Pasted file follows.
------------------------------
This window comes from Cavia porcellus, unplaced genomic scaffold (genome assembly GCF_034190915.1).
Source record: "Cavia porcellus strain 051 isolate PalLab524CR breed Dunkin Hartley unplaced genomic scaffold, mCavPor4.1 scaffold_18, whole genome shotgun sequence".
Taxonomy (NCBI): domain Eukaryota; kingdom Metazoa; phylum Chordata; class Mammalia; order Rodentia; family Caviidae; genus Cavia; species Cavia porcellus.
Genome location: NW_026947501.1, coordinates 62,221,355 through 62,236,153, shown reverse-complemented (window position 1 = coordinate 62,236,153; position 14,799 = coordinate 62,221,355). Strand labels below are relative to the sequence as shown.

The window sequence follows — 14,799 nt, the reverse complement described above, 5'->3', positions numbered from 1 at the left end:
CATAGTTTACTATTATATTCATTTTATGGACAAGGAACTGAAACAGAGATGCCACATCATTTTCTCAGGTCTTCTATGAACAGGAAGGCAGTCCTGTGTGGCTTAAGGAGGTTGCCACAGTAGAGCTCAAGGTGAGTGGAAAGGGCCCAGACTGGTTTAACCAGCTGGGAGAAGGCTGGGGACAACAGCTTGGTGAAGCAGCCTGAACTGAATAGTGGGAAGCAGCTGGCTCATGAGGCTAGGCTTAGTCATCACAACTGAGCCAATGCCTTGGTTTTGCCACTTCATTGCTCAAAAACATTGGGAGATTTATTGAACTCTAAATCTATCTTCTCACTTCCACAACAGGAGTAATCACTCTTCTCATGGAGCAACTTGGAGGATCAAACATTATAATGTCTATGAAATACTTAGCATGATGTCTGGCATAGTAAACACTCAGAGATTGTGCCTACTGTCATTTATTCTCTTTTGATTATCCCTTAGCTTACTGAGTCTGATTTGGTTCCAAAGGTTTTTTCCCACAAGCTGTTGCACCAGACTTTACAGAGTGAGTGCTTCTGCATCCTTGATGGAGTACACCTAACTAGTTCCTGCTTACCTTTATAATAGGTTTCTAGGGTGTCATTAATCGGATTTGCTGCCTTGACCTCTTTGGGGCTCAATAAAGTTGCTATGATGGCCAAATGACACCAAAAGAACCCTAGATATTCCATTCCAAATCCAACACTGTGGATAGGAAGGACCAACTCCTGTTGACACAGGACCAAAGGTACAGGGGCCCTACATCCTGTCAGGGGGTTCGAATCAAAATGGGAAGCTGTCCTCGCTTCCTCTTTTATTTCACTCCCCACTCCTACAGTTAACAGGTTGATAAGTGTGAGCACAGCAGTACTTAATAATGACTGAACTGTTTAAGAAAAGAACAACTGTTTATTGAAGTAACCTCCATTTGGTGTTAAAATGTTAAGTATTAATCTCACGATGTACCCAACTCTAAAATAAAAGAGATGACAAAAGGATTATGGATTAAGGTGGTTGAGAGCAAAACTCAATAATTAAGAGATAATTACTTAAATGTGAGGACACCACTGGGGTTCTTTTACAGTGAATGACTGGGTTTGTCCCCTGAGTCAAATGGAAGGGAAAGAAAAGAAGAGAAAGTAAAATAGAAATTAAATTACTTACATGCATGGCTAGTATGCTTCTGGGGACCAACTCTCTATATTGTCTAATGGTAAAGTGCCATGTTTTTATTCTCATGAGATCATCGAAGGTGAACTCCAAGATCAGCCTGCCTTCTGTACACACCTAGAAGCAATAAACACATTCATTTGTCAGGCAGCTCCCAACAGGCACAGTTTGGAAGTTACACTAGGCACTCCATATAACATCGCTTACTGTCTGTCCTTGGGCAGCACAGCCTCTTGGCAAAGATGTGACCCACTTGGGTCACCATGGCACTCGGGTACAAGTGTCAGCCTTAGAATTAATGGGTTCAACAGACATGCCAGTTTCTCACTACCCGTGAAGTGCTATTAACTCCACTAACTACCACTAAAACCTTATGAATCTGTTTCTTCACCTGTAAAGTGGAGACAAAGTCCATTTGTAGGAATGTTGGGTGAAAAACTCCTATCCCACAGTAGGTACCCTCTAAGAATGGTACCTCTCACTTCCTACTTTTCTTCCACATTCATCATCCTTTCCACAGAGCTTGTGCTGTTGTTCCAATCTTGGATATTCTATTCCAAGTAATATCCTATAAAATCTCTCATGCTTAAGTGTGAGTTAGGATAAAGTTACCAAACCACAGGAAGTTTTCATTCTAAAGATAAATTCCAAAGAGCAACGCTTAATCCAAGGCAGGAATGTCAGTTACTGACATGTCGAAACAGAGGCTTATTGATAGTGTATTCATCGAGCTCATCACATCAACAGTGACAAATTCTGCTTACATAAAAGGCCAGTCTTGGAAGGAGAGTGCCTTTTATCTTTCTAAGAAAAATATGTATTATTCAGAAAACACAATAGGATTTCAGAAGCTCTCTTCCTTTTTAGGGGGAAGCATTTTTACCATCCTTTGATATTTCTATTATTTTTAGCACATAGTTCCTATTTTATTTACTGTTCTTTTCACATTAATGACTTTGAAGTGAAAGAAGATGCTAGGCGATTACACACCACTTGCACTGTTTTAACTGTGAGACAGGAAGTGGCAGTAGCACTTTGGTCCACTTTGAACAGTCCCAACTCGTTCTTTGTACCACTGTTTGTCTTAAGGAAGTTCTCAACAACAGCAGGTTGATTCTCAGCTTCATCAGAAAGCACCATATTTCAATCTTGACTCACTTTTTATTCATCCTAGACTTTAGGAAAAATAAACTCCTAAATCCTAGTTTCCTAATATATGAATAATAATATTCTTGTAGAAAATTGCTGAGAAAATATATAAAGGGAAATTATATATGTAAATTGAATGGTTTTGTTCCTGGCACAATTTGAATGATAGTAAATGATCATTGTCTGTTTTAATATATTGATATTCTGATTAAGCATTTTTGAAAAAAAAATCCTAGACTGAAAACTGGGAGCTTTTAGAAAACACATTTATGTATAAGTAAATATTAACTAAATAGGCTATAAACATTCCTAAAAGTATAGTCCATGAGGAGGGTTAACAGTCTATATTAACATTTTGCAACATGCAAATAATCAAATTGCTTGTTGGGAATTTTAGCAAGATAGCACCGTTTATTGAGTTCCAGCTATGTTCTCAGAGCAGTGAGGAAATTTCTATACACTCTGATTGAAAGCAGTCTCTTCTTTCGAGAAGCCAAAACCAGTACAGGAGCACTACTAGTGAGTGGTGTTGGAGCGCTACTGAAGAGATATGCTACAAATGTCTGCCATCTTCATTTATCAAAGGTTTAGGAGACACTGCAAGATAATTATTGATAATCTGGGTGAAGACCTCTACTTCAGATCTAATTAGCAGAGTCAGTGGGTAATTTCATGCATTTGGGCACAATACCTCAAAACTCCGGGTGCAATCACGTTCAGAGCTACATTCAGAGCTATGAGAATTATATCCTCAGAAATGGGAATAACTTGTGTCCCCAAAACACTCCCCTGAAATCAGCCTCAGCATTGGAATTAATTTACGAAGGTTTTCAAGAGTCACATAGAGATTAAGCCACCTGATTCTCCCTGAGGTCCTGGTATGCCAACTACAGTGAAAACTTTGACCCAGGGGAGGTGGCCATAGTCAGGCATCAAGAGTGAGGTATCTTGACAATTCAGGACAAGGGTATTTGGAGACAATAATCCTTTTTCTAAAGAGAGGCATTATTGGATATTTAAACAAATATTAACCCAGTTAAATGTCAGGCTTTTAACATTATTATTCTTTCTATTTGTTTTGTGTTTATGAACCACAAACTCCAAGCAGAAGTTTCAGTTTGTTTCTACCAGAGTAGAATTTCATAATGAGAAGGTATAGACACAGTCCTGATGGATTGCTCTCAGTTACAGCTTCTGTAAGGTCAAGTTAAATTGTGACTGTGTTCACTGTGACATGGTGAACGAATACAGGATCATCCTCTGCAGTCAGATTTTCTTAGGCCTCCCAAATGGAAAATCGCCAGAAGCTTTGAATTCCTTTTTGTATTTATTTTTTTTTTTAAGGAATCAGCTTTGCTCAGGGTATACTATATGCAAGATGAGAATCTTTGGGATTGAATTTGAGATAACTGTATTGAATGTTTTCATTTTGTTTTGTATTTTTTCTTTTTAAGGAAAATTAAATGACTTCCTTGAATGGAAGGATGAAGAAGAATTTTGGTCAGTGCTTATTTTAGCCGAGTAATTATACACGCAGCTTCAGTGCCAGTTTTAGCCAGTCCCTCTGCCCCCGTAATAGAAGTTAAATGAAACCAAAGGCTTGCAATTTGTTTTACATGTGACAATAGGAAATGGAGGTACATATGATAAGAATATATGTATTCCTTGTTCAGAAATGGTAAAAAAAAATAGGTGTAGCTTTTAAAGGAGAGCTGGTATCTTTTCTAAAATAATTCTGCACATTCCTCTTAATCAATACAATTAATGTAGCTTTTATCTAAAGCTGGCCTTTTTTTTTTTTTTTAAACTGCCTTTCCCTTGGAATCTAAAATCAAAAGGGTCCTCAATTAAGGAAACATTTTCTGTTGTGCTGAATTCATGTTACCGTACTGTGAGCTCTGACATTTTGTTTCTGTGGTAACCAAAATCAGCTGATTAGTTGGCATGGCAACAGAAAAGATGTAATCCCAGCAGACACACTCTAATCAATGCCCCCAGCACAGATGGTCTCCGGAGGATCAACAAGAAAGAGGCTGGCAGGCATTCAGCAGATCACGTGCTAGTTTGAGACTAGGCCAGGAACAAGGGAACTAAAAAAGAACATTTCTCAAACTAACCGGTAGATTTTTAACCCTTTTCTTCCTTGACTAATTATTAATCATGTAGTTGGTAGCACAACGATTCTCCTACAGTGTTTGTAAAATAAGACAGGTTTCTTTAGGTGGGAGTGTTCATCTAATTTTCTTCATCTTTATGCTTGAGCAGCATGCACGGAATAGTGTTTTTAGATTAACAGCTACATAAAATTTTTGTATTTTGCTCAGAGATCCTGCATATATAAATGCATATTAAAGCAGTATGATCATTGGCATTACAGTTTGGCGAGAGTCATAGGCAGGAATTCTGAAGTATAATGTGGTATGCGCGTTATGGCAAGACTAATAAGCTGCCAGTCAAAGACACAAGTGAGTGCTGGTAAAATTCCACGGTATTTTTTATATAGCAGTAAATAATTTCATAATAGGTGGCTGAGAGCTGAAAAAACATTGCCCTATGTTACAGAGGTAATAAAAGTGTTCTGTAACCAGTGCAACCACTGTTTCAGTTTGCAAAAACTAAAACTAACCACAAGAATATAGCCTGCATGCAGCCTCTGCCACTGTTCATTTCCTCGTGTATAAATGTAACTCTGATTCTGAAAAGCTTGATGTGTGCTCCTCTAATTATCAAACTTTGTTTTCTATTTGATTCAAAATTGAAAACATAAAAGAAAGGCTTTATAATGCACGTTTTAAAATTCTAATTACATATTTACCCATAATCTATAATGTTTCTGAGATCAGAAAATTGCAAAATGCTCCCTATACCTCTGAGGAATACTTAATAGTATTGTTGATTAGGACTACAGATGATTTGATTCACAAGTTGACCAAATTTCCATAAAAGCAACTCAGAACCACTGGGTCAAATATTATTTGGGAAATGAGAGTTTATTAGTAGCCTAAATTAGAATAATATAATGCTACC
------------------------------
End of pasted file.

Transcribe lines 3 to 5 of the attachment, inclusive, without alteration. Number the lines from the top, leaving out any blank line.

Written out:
Taxonomy (NCBI): domain Eukaryota; kingdom Metazoa; phylum Chordata; class Mammalia; order Rodentia; family Caviidae; genus Cavia; species Cavia porcellus.
Genome location: NW_026947501.1, coordinates 62,221,355 through 62,236,153, shown reverse-complemented (window position 1 = coordinate 62,236,153; position 14,799 = coordinate 62,221,355). Strand labels below are relative to the sequence as shown.

The window sequence follows — 14,799 nt, the reverse complement described above, 5'->3', positions numbered from 1 at the left end: